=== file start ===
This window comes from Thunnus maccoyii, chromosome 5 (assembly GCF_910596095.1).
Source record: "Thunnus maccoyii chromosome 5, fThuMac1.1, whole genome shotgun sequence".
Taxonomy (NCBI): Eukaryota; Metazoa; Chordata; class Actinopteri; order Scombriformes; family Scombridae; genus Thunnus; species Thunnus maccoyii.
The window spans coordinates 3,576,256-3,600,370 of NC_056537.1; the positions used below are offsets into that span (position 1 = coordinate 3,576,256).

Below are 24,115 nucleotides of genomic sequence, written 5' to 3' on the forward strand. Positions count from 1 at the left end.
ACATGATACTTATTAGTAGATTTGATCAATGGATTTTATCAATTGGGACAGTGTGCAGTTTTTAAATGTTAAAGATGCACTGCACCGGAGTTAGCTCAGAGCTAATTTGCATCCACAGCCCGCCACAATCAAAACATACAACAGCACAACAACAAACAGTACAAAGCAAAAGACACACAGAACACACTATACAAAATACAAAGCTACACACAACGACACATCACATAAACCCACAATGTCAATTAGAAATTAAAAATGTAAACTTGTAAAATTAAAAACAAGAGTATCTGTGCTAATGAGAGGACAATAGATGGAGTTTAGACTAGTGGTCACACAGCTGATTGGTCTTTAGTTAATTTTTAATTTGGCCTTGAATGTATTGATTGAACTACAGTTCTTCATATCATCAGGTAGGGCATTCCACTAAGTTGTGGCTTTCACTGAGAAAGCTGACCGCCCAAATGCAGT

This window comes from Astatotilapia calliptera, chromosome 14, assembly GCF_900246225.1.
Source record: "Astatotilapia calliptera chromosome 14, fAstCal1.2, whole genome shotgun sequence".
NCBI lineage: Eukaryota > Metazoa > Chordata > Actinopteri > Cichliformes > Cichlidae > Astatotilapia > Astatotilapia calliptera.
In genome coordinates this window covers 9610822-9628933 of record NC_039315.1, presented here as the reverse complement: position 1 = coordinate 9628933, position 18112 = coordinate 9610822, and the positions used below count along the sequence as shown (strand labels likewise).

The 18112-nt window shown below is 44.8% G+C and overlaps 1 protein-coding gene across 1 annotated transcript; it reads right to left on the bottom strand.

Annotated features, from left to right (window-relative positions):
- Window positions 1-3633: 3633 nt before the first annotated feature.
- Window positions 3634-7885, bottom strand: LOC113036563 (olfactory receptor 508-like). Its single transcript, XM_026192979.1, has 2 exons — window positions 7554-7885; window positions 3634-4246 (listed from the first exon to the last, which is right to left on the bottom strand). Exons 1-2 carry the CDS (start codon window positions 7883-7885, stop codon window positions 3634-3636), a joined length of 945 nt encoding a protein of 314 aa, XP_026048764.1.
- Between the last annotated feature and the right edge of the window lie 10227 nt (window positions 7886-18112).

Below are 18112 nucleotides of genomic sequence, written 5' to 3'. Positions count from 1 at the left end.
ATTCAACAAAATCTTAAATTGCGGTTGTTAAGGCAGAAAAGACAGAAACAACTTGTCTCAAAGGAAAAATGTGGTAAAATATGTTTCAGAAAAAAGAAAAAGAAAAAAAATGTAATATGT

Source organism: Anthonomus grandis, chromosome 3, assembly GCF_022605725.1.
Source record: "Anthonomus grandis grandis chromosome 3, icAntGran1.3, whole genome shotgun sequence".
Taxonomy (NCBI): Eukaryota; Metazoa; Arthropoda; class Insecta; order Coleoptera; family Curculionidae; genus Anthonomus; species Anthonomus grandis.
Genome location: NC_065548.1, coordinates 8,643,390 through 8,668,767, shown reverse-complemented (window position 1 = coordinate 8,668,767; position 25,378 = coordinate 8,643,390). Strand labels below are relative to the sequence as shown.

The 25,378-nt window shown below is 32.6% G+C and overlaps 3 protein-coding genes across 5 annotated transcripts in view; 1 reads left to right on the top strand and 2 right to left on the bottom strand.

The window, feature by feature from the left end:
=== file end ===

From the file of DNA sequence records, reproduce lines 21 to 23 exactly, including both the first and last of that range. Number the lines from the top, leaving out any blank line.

Genome location: NC_065548.1, coordinates 8,643,390 through 8,668,767, shown reverse-complemented (window position 1 = coordinate 8,668,767; position 25,378 = coordinate 8,643,390). Strand labels below are relative to the sequence as shown.

The 25,378-nt window shown below is 32.6% G+C and overlaps 3 protein-coding genes across 5 annotated transcripts in view; 1 reads left to right on the top strand and 2 right to left on the bottom strand.

The window, feature by feature from the left end: